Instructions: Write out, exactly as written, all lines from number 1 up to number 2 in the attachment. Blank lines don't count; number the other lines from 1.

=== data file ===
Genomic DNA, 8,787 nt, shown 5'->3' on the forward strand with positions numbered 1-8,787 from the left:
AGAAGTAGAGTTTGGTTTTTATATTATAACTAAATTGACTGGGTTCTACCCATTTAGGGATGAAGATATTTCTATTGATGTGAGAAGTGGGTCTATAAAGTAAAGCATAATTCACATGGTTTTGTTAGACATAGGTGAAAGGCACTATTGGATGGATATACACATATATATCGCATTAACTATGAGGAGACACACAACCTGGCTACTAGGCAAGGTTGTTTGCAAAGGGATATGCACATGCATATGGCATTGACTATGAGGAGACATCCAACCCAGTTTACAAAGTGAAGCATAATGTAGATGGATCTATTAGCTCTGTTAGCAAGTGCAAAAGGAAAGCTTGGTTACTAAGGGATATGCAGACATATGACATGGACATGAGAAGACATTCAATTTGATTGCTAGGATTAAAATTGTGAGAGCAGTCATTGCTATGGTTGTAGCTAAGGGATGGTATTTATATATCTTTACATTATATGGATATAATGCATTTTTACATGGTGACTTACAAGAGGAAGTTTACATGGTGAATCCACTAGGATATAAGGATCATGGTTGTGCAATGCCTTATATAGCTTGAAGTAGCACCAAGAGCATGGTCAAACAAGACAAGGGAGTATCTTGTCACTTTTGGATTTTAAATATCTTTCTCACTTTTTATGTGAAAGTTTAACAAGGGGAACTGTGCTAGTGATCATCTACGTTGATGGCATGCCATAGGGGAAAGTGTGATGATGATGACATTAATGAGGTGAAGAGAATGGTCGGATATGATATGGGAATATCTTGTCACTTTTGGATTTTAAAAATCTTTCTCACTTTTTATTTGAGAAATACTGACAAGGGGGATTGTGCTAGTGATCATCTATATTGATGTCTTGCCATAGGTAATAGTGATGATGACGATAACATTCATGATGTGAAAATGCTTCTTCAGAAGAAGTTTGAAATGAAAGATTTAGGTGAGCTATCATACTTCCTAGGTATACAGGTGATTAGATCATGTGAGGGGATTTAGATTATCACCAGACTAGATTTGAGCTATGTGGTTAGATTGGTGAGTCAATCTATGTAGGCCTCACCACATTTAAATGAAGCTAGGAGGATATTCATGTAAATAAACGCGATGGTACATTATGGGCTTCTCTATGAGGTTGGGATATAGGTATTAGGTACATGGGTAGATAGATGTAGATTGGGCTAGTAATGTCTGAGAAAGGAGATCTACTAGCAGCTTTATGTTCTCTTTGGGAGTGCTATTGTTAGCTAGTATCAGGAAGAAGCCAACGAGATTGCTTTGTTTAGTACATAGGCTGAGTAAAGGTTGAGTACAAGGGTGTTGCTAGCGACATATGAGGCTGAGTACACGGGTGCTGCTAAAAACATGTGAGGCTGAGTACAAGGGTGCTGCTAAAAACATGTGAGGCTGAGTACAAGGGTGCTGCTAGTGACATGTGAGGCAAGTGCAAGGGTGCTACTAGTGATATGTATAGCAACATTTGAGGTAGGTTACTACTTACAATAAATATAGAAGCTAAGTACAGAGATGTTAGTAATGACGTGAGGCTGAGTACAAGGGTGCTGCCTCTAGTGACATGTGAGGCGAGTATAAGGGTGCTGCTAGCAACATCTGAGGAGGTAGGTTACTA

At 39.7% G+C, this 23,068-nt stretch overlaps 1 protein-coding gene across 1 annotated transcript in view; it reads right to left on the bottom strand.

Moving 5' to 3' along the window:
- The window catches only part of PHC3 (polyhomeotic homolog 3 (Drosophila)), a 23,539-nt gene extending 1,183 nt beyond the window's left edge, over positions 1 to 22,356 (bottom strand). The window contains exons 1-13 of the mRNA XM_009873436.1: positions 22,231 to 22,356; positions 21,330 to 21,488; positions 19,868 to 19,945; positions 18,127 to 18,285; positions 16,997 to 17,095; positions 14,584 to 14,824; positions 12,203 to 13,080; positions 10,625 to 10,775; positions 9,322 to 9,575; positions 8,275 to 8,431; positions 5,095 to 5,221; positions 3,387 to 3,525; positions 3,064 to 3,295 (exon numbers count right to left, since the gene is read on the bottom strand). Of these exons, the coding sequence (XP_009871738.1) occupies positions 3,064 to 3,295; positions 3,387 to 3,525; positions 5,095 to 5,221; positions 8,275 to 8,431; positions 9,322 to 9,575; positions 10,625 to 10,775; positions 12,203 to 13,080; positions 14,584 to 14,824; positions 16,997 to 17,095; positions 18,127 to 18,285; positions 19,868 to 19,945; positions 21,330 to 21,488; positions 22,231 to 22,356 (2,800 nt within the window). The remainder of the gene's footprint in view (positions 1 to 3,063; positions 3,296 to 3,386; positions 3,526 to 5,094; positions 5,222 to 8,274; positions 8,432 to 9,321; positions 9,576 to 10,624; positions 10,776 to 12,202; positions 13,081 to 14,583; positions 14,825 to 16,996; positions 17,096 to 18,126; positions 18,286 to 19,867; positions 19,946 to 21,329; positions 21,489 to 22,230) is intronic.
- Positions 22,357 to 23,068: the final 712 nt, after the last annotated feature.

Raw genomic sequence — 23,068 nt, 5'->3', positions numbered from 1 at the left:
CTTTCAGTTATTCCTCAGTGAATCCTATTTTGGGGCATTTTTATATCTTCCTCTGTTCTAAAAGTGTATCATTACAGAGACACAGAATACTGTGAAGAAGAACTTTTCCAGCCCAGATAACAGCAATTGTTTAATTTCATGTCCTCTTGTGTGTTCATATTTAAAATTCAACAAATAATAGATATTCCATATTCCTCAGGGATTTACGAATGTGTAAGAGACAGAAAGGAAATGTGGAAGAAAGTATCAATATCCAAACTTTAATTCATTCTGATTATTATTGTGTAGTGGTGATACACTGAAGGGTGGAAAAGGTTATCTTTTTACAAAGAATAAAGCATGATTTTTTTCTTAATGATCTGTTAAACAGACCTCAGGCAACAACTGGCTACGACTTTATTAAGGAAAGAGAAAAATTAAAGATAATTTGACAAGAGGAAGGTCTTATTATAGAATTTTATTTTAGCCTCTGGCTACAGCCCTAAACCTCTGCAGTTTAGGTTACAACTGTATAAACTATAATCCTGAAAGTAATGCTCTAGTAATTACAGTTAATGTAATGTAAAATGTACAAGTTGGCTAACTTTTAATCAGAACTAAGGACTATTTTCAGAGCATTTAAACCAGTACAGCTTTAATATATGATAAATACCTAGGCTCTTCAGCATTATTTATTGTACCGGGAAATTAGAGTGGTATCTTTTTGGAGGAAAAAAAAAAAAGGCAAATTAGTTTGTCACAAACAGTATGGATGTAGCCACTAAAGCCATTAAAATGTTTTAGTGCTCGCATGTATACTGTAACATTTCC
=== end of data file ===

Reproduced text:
Genomic DNA, 8,787 nt, shown 5'->3' on the forward strand with positions numbered 1-8,787 from the left:
AGAAGTAGAGTTTGGTTTTTATATTATAACTAAATTGACTGGGTTCTACCCATTTAGGGATGAAGATATTTCTATTGATGTGAGAAGTGGGTCTATAAAGTAAAGCATAATTCACATGGTTTTGTTAGACATAGGTGAAAGGCACTATTGGATGGATATACACATATATATCGCATTAACTATGAGGAGACACACAACCTGGCTACTAGGCAAGGTTGTTTGCAAAGGGATATGCACATGCATATGGCATTGACTATGAGGAGACATCCAACCCAGTTTACAAAGTGAAGCATAATGTAGATGGATCTATTAGCTCTGTTAGCAAGTGCAAAAGGAAAGCTTGGTTACTAAGGGATATGCAGACATATGACATGGACATGAGAAGACATTCAATTTGATTGCTAGGATTAAAATTGTGAGAGCAGTCATTGCTATGGTTGTAGCTAAGGGATGGTATTTATATATCTTTACATTATATGGATATAATGCATTTTTACATGGTGACTTACAAGAGGAAGTTTACATGGTGAATCCACTAGGATATAAGGATCATGGTTGTGCAATGCCTTATATAGCTTGAAGTAGCACCAAGAGCATGGTCAAACAAGACAAGGGAGTATCTTGTCACTTTTGGATTTTAAATATCTTTCTCACTTTTTATGTGAAAGTTTAACAAGGGGAACTGTGCTAGTGATCATCTACGTTGATGGCATGCCATAGGGGAAAGTGTGATGATGATGACATTAATGAGGTGAAGAGAATGGTCGGATATGATATGGGAATATCTTGTCACTTTTGGATTTTAAAAATCTTTCTCACTTTTTATTTGAGAAATACTGACAAGGGGGATTGTGCTAGTGATCATCTATATTGATGTCTTGCCATAGGTAATAGTGATGATGACGATAACATTCATGATGTGAAAATGCTTCTTCAGAAGAAGTTTGAAATGAAAGATTTAGGTGAGCTATCATACTTCCTAGGTATACAGGTGATTAGATCATGTGAGGGGATTTAGATTATCACCAGACTAGATTTGAGCTATGTGGTTAGATTGGTGAGTCAATCTATGTAGGCCTCACCACATTTAAATGAAGCTAGGAGGATATTCATGTAAATAAACGCGATGGTACATTATGGGCTTCTCTATGAGGTTGGGATATAGGTATTAGGTACATGGGTAGATAGATGTAGATTGGGCTAGTAATGTCTGAGAAAGGAGATCTACTAGCAGCTTTATGTTCTCTTTGGGAGTGCTATTGTTAGCTAGTATCAGGAAGAAGCCAACGAGATTGCTTTGTTTAGTACATAGGCTGAGTAAAGGTTGAGTACAAGGGTGTTGCTAGCGACATATGAGGCTGAGTACACGGGTGCTGCTAAAAACATGTGAGGCTGAGTACAAGGGTGCTGCTAAAAACATGTGAGGCTGAGTACAAGGGTGCTGCTAGTGACATGTGAGGCAAGTGCAAGGGTGCTACTAGTGATATGTATAGCAACATTTGAGGTAGGTTACTACTTACAATAAATATAGAAGCTAAGTACAGAGATGTTAGTAATGACGTGAGGCTGAGTACAAGGGTGCTGCCTCTAGTGACATGTGAGGCGAGTATAAGGGTGCTGCTAGCAACATCTGAGGAGGTAGGTTACTA